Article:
Residents Betty Ogg, Tom Rainey and Marc Nevenstone cheer after cutting the ribbon during Brightview Senior Living’s grand opening.
Photo by Reena Singh.
Brightview Senior Living opened with a party and a full house.
As Great Falls’ first senior living community, the assisted living complex’s grand opening on Nov. 6 gave local seniors the option to stay close to their loved ones.
“It’s a privilege to make this into a home for so many of our older adults,” said Executive Director Tina Aulakh.
She told the new residents that the community loves all of them and hopes they feel that love during the duration of their stay - “a new chapter,” as she called it, for these residents’ lives.
She said the land that Brightview is where once Thelma’s Ice Cream was. The center is honoring the memory by serving the original recipe of the two favorites, coffee and black cherry ice cream. Many people in the crowd cheered for the news.
Dranesville Supervisor John Foust said he was also excited about the news in his speech.
“It broke our hearts when we heard Thelma’s was going to close,” he said. “We’re glad to have it back.”
He commended the opening of the facility, stating that it allows Great Falls citizens to stay in the village as they get older.
“It’s absolutely beautiful,” he said. “It’s a tremendous asset to the community.”
David D. Carliner, executive vice president of Shelter Development, agreed that the community is beautiful and hopes the new residents appreciate it.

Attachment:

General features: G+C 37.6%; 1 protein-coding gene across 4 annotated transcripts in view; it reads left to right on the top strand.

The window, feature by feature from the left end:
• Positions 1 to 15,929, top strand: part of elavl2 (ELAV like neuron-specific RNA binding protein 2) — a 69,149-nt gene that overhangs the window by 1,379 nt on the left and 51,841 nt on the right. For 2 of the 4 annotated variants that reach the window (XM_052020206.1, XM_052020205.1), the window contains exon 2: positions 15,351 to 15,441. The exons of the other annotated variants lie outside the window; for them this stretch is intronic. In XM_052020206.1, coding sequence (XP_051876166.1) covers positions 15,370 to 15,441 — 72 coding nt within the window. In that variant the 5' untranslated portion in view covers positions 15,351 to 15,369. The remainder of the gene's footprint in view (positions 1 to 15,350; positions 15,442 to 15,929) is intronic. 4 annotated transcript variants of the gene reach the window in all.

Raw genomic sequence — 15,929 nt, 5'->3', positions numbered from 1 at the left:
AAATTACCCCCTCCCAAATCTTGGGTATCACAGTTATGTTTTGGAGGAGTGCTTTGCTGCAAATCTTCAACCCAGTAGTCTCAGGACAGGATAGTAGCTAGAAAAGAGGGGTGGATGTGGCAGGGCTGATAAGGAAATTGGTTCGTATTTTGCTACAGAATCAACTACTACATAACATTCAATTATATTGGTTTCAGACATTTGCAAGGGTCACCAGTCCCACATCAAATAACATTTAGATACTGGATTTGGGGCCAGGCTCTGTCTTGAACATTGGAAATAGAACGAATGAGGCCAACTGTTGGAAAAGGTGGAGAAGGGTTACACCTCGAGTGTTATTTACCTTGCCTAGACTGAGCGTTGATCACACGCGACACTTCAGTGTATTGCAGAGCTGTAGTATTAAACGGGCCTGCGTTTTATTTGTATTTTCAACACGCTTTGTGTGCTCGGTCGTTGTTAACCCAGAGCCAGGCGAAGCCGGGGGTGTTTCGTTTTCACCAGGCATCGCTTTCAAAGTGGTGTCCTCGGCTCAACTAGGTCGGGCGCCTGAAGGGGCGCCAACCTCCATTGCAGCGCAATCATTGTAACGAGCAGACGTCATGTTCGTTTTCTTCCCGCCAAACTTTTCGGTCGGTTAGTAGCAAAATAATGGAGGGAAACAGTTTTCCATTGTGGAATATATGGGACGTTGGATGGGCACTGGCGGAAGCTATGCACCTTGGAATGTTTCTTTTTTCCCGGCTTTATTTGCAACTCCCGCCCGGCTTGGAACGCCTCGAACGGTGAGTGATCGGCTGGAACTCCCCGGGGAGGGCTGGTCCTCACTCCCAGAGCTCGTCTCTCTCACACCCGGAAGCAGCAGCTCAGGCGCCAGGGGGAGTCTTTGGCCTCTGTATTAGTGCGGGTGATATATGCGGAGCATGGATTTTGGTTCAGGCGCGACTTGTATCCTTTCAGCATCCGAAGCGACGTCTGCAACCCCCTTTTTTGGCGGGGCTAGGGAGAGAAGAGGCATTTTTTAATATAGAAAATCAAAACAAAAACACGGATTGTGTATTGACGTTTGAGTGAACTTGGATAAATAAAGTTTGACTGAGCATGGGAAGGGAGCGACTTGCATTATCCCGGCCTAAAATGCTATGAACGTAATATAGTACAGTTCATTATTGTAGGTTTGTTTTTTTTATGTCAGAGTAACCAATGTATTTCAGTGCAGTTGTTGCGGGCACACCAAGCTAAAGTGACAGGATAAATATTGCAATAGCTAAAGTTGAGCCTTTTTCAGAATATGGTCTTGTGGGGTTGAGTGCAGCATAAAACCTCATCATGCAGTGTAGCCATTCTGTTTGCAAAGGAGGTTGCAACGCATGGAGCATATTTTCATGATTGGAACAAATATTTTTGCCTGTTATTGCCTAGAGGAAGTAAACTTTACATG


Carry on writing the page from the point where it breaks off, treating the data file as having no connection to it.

“At the end of the day, this is really all about the people,” he said.
Several of the new residents entertained visitors with a drum circle and bells played to the tune of classic tunes. The “bellini reception” left residents and visitors alike with libations or ice cream goblets in hand while they toured about the common rooms and hallways. After the speeches, the first residents of Brightview got to participate in the ribbon-cutting. The building opened for new residents in mid-September but was not unveiled to the community until last week.
Reston resident Betty Ogg was one of those original residents. She only had to travel from “right up the street,” she said, from her previous home to Brightview.
“I think it’s wonderful,” she said. “It’s a huge change, but it’s wonderful.”
Another one of the first residents, Marc Nevenstone, previously lived in Chantilly. As a New York City native who appreciated a good laugh, he said he is trying to get an authentic city-style deli in the cafeteria.
“So far it’s been pretty good,” he said. “It’s an amalgamation of cultures.”